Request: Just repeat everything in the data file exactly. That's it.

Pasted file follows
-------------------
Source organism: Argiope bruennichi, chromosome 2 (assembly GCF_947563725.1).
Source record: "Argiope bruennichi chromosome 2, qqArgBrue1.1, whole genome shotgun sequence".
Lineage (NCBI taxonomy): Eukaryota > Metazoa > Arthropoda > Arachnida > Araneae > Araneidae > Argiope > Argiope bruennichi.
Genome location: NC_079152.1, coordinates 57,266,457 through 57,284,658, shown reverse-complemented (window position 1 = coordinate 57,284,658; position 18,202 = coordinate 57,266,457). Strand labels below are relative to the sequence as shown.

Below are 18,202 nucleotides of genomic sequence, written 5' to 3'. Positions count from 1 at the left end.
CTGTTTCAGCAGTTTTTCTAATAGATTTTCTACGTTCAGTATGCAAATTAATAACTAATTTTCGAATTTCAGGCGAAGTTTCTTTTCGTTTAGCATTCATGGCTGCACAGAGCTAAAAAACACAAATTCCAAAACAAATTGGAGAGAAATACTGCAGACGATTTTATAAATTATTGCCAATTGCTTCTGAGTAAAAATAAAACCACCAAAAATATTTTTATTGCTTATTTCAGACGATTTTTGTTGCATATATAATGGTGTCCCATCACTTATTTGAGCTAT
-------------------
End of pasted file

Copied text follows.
Source organism: Argiope bruennichi, chromosome 2 (assembly GCF_947563725.1).
Source record: "Argiope bruennichi chromosome 2, qqArgBrue1.1, whole genome shotgun sequence".
Lineage (NCBI taxonomy): Eukaryota > Metazoa > Arthropoda > Arachnida > Araneae > Araneidae > Argiope > Argiope bruennichi.
Genome location: NC_079152.1, coordinates 57,266,457 through 57,284,658, shown reverse-complemented (window position 1 = coordinate 57,284,658; position 18,202 = coordinate 57,266,457). Strand labels below are relative to the sequence as shown.

Below are 18,202 nucleotides of genomic sequence, written 5' to 3'. Positions count from 1 at the left end.
CTGTTTCAGCAGTTTTTCTAATAGATTTTCTACGTTCAGTATGCAAATTAATAACTAATTTTCGAATTTCAGGCGAAGTTTCTTTTCGTTTAGCATTCATGGCTGCACAGAGCTAAAAAACACAAATTCCAAAACAAATTGGAGAGAAATACTGCAGACGATTTTATAAATTATTGCCAATTGCTTCTGAGTAAAAATAAAACCACCAAAAATATTTTTATTGCTTATTTCAGACGATTTTTGTTGCATATATAATGGTGTCCCATCACTTATTTGAGCTAT